* ECB keeps policy unchanged
* Gold hit a weekly low of $ 1875.89 / oz (new everywhere, comments added, prices updated)
June 10 (Reuters) – Gold prices fell on Thursday amid a stronger dollar as investors awaited US inflation data to gauge the Federal Reserve’s monetary stance.
Spot gold fell 0.6% to $ 1,877.40 an ounce by 1153 GMT, hitting its lowest level since June 4 at $ 1,875.89.
US gold futures fell 0.8% to $ 1,879.40 an ounce.
The dollar index rose, making gold less attractive to holders of other currencies.
“Further signs of inflationary pressures could heighten appetite for gold … However, price increases could be limited by a stronger dollar if inflation concerns push US Treasury yields higher,” said Lukman Otunuga, senior analyst at FXTM.
Higher yields threaten gold’s attractiveness as a hedge against inflation by increasing the opportunity cost of owning interest-free bullion.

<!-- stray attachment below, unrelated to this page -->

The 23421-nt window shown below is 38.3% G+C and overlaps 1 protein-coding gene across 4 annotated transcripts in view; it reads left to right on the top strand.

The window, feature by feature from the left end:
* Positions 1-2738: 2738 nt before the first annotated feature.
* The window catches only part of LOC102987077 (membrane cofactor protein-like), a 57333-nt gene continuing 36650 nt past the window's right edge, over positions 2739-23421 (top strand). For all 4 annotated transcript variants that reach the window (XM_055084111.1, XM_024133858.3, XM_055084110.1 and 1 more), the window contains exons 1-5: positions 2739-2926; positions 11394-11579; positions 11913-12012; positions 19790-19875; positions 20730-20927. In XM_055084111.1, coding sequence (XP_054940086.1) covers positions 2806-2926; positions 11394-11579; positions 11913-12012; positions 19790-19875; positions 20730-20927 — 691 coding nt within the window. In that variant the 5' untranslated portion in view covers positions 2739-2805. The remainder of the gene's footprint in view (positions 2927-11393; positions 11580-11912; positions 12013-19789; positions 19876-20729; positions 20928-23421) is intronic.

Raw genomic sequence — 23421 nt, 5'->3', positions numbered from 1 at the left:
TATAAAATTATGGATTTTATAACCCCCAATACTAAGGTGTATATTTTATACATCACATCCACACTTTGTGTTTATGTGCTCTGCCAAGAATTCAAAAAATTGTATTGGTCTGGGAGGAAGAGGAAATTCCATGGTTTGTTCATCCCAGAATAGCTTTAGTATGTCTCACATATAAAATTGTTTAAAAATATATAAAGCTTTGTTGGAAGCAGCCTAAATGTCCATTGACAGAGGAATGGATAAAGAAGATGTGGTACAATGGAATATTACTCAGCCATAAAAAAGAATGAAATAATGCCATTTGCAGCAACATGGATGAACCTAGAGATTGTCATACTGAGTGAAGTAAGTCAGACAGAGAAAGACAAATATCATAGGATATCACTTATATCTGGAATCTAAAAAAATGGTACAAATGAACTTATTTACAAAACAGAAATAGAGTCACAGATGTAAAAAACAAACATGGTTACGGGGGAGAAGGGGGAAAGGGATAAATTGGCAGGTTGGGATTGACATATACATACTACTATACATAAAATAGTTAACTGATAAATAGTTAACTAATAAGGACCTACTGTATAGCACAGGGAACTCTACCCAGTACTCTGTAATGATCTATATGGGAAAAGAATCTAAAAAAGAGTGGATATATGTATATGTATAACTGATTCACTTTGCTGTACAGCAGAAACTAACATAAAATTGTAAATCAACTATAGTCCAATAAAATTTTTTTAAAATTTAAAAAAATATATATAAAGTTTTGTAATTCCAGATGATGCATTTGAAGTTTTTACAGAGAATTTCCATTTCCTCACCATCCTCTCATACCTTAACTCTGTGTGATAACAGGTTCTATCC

“There is a feeling in the market that the Fed has taken control of the market by stating that inflation is temporary, so everything is in the spotlight right now, whether it can be achieved or not,” said Ole Hansen, head of commodity strategy. Saxo. Bank.
Economists polled by Reuters expect long-awaited US consumer price index (CPI) data for May, due out at 12:30 GMT, to rise 0.4% after the CPI rose the most in April. in almost 12 years.
But according to Carsten Menke, analyst at Julius Baer, current inflation trends are unlikely to be “optimistic” for gold and silver.
Menke added that the current rise in prices is temporary and linked to the economic recovery, which is likely to signal an impending decline in gold prices.
Weekly US Unemployment Claims are also accepted at 12:30 GMT.
The European Central Bank said it will continue to conduct emergency bond purchases at a faster pace than at the start of the year, fearing that any retreat could sharply raise borrowing costs and stifle a long-delayed recovery.
Silver fell 0.4% to $ 27.64 an ounce, palladium fell 0.5% to $ 2,764.95 and platinum fell 0.9% to $ 1,140.16. (Reporting by Eileen Soren and Nakul Iyer in Bangalore; edited by Alexander Smith, Kirsten Donovan)